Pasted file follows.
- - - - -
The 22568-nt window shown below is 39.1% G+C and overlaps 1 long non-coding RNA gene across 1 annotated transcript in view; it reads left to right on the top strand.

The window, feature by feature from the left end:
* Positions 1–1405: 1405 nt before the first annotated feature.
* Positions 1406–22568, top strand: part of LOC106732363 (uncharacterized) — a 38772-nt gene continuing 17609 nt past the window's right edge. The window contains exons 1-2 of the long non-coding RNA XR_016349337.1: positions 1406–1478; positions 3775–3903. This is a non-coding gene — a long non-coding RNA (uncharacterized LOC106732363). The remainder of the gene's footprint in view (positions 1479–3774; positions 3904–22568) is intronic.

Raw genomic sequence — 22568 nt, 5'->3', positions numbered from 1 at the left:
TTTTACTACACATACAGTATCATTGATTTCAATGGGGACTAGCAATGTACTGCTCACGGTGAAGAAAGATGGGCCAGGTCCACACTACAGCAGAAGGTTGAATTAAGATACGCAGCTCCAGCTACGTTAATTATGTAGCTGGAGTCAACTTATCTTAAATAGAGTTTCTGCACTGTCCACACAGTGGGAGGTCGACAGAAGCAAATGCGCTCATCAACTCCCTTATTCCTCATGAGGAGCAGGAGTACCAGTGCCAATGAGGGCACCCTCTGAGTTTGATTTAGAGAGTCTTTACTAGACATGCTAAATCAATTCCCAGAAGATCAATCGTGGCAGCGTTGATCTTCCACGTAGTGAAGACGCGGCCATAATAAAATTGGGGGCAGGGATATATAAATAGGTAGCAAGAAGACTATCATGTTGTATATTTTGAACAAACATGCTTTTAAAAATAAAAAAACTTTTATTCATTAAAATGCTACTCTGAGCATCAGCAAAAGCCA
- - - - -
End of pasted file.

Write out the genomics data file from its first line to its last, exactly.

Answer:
The 22568-nt window shown below is 39.1% G+C and overlaps 1 long non-coding RNA gene across 1 annotated transcript in view; it reads left to right on the top strand.

The window, feature by feature from the left end:
* Positions 1–1405: 1405 nt before the first annotated feature.
* Positions 1406–22568, top strand: part of LOC106732363 (uncharacterized) — a 38772-nt gene continuing 17609 nt past the window's right edge. The window contains exons 1-2 of the long non-coding RNA XR_016349337.1: positions 1406–1478; positions 3775–3903. This is a non-coding gene — a long non-coding RNA (uncharacterized LOC106732363). The remainder of the gene's footprint in view (positions 1479–3774; positions 3904–22568) is intronic.

Raw genomic sequence — 22568 nt, 5'->3', positions numbered from 1 at the left:
TTTTACTACACATACAGTATCATTGATTTCAATGGGGACTAGCAATGTACTGCTCACGGTGAAGAAAGATGGGCCAGGTCCACACTACAGCAGAAGGTTGAATTAAGATACGCAGCTCCAGCTACGTTAATTATGTAGCTGGAGTCAACTTATCTTAAATAGAGTTTCTGCACTGTCCACACAGTGGGAGGTCGACAGAAGCAAATGCGCTCATCAACTCCCTTATTCCTCATGAGGAGCAGGAGTACCAGTGCCAATGAGGGCACCCTCTGAGTTTGATTTAGAGAGTCTTTACTAGACATGCTAAATCAATTCCCAGAAGATCAATCGTGGCAGCGTTGATCTTCCACGTAGTGAAGACGCGGCCATAATAAAATTGGGGGCAGGGATATATAAATAGGTAGCAAGAAGACTATCATGTTGTATATTTTGAACAAACATGCTTTTAAAAATAAAAAAACTTTTATTCATTAAAATGCTACTCTGAGCATCAGCAAAAGCCA